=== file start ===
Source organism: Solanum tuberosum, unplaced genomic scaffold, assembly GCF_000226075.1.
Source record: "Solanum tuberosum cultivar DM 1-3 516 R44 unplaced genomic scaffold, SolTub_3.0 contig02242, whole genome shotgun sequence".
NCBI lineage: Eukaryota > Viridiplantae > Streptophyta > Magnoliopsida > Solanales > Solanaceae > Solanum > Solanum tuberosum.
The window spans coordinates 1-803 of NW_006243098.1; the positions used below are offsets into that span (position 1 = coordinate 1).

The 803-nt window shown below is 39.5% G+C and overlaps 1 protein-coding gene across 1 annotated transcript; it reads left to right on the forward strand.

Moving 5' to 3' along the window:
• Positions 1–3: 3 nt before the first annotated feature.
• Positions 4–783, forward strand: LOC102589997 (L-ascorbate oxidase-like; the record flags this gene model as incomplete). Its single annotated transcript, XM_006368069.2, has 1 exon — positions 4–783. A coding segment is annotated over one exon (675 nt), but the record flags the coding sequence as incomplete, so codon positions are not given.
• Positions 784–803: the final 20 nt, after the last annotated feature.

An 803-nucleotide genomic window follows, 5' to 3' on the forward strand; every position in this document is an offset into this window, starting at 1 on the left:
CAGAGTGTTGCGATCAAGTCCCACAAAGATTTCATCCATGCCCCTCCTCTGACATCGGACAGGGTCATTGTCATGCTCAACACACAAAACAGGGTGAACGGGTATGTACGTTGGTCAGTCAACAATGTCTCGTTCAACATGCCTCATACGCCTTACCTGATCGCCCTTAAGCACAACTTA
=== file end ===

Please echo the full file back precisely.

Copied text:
Source organism: Solanum tuberosum, unplaced genomic scaffold, assembly GCF_000226075.1.
Source record: "Solanum tuberosum cultivar DM 1-3 516 R44 unplaced genomic scaffold, SolTub_3.0 contig02242, whole genome shotgun sequence".
NCBI lineage: Eukaryota > Viridiplantae > Streptophyta > Magnoliopsida > Solanales > Solanaceae > Solanum > Solanum tuberosum.
The window spans coordinates 1-803 of NW_006243098.1; the positions used below are offsets into that span (position 1 = coordinate 1).

The 803-nt window shown below is 39.5% G+C and overlaps 1 protein-coding gene across 1 annotated transcript; it reads left to right on the forward strand.

Moving 5' to 3' along the window:
• Positions 1–3: 3 nt before the first annotated feature.
• Positions 4–783, forward strand: LOC102589997 (L-ascorbate oxidase-like; the record flags this gene model as incomplete). Its single annotated transcript, XM_006368069.2, has 1 exon — positions 4–783. A coding segment is annotated over one exon (675 nt), but the record flags the coding sequence as incomplete, so codon positions are not given.
• Positions 784–803: the final 20 nt, after the last annotated feature.

An 803-nucleotide genomic window follows, 5' to 3' on the forward strand; every position in this document is an offset into this window, starting at 1 on the left:
CAGAGTGTTGCGATCAAGTCCCACAAAGATTTCATCCATGCCCCTCCTCTGACATCGGACAGGGTCATTGTCATGCTCAACACACAAAACAGGGTGAACGGGTATGTACGTTGGTCAGTCAACAATGTCTCGTTCAACATGCCTCATACGCCTTACCTGATCGCCCTTAAGCACAACTTA